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A WHO Europe report advised countries to form a G20 global health board that would coordinate future responses to pandemics and fight inequality. These measures aim to protect global economies too.
A commission set up by the World Health Organization (WHO) called on European countries Friday to "reinvigorate and extend our national health services."
Mario Monti, a former Italian prime minister, led a commission that found how "governance structures failed to protect our societies" and some governments were "informed by politics rather than science."
The WHO Regional Office for Europe looked at how the different health authorities across its 53 member countries reacted to the pandemic, with 1.2 million deaths reported in its region so far.
It said that countries acting in different ways at different times to fight the coronavirus had led to increased spread and helped to create "an unprecedented economic downturn that dwarfs the 2008 global financial crisis."
"We can't allow another pandemic to bring the world to its knees and must do everything in our power to prevent a catastrophe on the same scale from happening again," WHO Regional Director for Europe Hans Kluge said.
"A significant obstacle has been reluctance on the part of governments to share decision-making powers or to agree shared governance arrangements for the benefit of all," Kluge said. "It's time to learn some important lessons so we don't make the same mistakes again."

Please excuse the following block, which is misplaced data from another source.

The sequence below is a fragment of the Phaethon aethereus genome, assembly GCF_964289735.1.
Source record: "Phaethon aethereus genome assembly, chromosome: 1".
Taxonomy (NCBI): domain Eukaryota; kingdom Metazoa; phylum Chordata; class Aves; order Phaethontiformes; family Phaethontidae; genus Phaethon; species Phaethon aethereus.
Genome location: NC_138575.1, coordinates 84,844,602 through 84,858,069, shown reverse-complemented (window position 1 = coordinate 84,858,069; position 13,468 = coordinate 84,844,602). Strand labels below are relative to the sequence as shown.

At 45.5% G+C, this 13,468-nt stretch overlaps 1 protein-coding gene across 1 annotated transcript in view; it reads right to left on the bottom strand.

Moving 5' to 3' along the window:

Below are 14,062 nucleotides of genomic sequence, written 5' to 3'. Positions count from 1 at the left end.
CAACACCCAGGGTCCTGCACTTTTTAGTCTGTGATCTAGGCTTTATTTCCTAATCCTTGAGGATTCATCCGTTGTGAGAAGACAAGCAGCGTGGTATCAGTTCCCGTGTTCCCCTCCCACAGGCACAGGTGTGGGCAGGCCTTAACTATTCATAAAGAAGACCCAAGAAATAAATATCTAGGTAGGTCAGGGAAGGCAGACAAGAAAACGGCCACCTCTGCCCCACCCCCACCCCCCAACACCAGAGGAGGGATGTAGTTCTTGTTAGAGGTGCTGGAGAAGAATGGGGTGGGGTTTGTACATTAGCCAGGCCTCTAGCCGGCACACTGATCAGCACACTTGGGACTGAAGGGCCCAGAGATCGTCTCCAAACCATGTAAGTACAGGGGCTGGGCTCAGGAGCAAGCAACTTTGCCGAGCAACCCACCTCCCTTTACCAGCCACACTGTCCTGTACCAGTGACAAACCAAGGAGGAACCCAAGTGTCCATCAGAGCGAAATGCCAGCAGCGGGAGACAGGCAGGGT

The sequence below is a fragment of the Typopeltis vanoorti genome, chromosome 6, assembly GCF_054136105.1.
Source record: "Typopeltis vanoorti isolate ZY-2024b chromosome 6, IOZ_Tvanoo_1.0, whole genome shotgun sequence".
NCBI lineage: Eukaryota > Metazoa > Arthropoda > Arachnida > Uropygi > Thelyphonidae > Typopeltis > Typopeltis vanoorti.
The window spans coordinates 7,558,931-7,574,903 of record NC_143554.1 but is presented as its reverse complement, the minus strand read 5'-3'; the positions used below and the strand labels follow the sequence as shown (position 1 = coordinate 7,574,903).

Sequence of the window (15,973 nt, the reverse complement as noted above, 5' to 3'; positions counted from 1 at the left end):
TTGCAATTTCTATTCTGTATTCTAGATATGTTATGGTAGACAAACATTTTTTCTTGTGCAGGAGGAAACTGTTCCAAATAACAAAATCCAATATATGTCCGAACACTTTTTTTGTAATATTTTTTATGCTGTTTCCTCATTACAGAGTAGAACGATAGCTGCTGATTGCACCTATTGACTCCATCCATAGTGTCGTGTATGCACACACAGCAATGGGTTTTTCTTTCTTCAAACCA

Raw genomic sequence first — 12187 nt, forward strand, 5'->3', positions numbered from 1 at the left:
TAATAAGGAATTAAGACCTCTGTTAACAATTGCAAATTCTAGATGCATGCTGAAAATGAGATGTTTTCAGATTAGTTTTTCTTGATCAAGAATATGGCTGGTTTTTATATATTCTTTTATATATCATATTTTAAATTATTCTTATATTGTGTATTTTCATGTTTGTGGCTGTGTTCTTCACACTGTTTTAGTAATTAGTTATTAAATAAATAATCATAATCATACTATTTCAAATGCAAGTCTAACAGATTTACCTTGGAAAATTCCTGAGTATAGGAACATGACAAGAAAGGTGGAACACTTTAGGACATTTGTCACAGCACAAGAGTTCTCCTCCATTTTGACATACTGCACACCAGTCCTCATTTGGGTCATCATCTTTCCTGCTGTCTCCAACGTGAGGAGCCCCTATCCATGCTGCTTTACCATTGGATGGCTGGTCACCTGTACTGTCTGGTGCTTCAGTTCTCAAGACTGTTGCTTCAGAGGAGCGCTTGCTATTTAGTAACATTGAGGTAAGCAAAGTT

The report found that many countries' first reaction was to close borders, put into action isolated responses and ignore the needs of their neighbors.
"COVID-19 showed us that single-country solutions are not enough when it comes to the spread of communicable diseases in a hyper-connected, globalized world," the WHO statement said. "Such crises can only be tackled effectively through joint international action."
The commission report called for a new Global Health Board under the G20 which would be able to develop a more coordinated response to pandemics of the future.
Monti said "far-reaching reforms, investment programs and improvements in governance" were needed across Europe.
"In addition to increasing prevention, preparedness and response to pandemics, our recommendations design a new strategy for health and sustainable development," he concluded.